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Darwin Correspondence Project

From Henry Denny   23 January 1865

Phill Hall Leeds

Jan 23d/65

Dr Sir

With regard to Mr Marshalls statement respecting the Polynesian Lice,1 it is a very extraordinary statement, & I cannot see any reason why the Lice of one Human being should not live upon another! It is a fact that the parasites of one Genus of animals do not live upon animals of another Genus. Swine upon the Horse or Ass or Ass upon the Ox—or Horse, Deer   The same with Birds. Species of the same Genus as the various Ducks have frequently the same Louse   again some of the smaller Passerine Birds. But the Goose & Swan have not the same Louse or that of the Duck or Merganser. As to the identity of the same pediculus on different Races of Men—this is a question of some perplexity. And the first question to decide is are the different races of men varieties only of one Genus or Species! I presume the former, & if so, the differences which exist & are constant in the characters of the Lice of these varieties, are not greater than we find in the races themselves, or in the varieties of the Genus Canis, or Columba, or Gallus. Yet the same species of Lice infest the different varieties of Fowl, Dogs & Pigeons.2 Mr Andrew Murray has paid more attention to this subject, than anyone else in Britain whose paper I send you, from which you will perceive, there are well marked characters which distinguish the anterior legs & antennæ of the Lice of different Races as also the colour—, but as he truly observes, these are not greater, than those of the Races themselves ∴ if we cannot believe that they are any thing more than varieties, the same will apply to the Parasites, which also remain fixed!3 I think it very probable Mr Marshalls statement as to the darker colour & difference in appearance: to a general observer, may be correct enough!4 The questionable point is their not living upon the English Sailors!. (Dr Milligan,5 who resided many years in Tasmania informed me that the aborigines of Tasmania stated to him, that until introduced by Europeans they had never seen the Louse on the Human body! & he had no reason to doubt their veracity! The natives wear no clothes whatever & the women shaved their heads &c— & the men although they wore long hair, so besmeared it with fat & red ochre, as to render it altogether unfit for the abode of even a Louse.

Mr Murray describes two varieties of Australian Lice, which differ in colour &c from the European. 6 are we to suppose the Australian Lice are an Introduced from some other race? or aboriginal. if the latter, It is difficult to believe the Tasmanians have been excepted from Parasites. I should rather have suspected the smearing of the Hair was to destroy or extirpate them! and if the women shaved the hair this very practice was adopted by the Egyptian Priests to keep themselves free from vermin!— I believe the Human races in every part of the world have Lice, which may offer slight modifications of character! But I would not commit myself to decide, whether we shall call these specific characters or not. The transition between species in some instances is so gradual that it becomes difficult to say where the variety or Species, begin or terminate!— I fear you will not obtain much information from this rambling note, but any grain is quite at your service.—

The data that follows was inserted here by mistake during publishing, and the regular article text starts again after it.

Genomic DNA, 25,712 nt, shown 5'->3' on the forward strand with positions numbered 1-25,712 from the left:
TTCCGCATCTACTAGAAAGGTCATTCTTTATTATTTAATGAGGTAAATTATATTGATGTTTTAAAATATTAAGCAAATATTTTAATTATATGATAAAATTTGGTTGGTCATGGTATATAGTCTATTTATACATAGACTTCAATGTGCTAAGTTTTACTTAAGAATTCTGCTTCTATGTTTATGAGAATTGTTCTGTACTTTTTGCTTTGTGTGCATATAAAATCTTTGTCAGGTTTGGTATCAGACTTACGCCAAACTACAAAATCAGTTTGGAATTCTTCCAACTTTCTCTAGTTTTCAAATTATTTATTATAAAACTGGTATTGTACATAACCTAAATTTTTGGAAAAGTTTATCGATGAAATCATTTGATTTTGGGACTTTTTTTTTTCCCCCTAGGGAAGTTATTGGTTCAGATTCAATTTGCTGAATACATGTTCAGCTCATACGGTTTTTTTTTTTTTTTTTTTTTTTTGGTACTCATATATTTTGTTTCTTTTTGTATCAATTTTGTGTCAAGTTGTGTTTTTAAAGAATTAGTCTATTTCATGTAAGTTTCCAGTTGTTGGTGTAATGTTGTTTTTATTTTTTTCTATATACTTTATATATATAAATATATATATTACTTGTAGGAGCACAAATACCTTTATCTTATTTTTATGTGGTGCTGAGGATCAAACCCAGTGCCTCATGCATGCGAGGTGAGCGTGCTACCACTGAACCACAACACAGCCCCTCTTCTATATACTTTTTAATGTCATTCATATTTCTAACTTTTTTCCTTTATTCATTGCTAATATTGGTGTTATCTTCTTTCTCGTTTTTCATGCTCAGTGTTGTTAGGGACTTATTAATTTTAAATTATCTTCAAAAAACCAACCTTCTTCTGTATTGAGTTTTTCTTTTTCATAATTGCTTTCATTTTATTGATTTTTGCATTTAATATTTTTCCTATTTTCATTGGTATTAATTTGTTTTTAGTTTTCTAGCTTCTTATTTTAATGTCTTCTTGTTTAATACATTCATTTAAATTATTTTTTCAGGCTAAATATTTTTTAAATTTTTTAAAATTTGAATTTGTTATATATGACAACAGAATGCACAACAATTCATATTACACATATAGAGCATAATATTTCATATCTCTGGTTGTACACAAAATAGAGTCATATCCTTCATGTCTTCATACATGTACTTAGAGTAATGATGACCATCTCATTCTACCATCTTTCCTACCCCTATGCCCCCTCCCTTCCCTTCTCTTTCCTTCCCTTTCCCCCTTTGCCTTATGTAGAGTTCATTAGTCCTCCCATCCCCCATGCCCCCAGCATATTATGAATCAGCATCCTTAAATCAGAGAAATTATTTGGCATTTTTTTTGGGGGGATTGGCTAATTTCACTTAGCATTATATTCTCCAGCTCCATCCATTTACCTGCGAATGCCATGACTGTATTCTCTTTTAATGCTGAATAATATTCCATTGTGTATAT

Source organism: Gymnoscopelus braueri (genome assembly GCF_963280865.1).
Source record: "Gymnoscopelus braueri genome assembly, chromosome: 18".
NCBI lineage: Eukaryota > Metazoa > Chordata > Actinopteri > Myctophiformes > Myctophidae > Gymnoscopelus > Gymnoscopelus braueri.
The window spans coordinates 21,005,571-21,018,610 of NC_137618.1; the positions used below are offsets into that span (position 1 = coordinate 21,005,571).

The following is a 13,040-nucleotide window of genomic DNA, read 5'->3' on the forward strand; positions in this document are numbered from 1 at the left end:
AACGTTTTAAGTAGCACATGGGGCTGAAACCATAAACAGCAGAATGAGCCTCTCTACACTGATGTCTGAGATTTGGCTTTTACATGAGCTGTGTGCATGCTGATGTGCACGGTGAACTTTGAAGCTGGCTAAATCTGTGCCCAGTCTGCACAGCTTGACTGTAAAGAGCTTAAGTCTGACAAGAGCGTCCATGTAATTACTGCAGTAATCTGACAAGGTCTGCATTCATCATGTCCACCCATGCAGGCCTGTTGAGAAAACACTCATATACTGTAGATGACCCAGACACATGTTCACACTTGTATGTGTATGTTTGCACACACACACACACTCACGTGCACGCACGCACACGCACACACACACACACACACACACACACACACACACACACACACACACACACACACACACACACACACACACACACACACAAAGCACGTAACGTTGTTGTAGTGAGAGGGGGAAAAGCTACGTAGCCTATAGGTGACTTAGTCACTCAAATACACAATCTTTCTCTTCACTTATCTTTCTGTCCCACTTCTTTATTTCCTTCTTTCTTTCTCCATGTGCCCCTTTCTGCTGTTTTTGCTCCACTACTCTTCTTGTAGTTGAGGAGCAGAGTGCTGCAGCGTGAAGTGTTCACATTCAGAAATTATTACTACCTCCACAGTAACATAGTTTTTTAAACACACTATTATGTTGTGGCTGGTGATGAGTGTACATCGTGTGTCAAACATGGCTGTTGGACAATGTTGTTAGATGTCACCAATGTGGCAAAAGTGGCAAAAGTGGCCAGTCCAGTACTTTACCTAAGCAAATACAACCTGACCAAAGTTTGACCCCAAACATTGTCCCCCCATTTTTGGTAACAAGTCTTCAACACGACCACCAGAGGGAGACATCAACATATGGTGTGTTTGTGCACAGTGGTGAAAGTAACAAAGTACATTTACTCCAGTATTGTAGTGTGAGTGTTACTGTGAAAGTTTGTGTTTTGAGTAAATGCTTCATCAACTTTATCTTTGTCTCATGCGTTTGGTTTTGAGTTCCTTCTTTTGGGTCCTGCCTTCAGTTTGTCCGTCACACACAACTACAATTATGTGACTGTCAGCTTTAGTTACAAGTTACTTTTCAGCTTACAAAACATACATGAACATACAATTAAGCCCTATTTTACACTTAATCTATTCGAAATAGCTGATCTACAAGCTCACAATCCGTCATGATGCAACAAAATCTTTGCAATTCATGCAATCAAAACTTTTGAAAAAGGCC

Believe me | Dr Sir | Yours very truly | Henry Denny

Charles Darwin Esq | &c—

P.S. I shall be glad of Mr Murrays Paper back again when you have done with it.

CD annotations

0.3 Dr Sir … perplexity 1.9] crossed red and blue crayon
1.13 Yet the … & Pigeons. 1.14] scored red crayon; square brackets around text, red crayon
1.19 they are … with it. 5.1] crossed red crayon


See letter to Henry Denny, 17 January [1865] and n. 5. CD had sought Denny’s opinion on a statement made by Marshall, a surgeon on a British whaling vessel whom CD had met during the Beagle voyage. Marshall claimed to have observed that lice that normally lived on the bodies of Sandwich Islanders were unable to survive on the bodies of the English.
In Descent 1: 219, CD mentioned on Denny’s authority that the same species of lice (Pediculus) were found on different varieties of dogs, fowls, and pigeons. See CD’s second annotation to this letter.
See Murray 1860, pp. 571–3. Andrew Murray’s paper addressed the argument that each human race possessing a distinct parasite must be a distinct species. CD cited Murray’s paper in Descent 1: 219–20, remarking that in insects even slight structural differences, when constant, were generally regarded as of specific value, and adding (p. 220): ‘the fact of the races of man being infested by parasites, which appear to be specifically distinct, might fairly be urged as an argument that the races themselves ought to be classed as distinct species’. CD went on to discuss other evidence bearing on the unity of the human species, noting that the problem was ‘a hopeless endeavour’ until some definition of the term ‘species’ was generally accepted, and suggesting ultimately that the category of ‘sub-species’ was ‘most appropriate’ (Descent 1: 228, 235). CD also supported the view that human races had descended from a common stock (ibid., 2: 388).
See R. D. Keynes ed. 2000, p. 283, and letter to Henry Denny, 17 January [1865] and n. 5. Marshall’s description of the lice appears in Descent 1: 219–20.
Joseph Milligan.
Murray 1860, p. 576.


Species of lice and the animals they infest. Different kinds of dogs, fowls, and pigeons are infested by the same species of Pediculi [see Descent 1: 219].

Letter details

Letter no.
Henry Denny
Charles Robert Darwin
Sent from
Source of text
DAR 80: B150–1
Physical description
4pp †

Please cite as

Darwin Correspondence Project, “Letter no. 4753,” accessed on 19 May 2019,

Also published in The Correspondence of Charles Darwin, vol. 13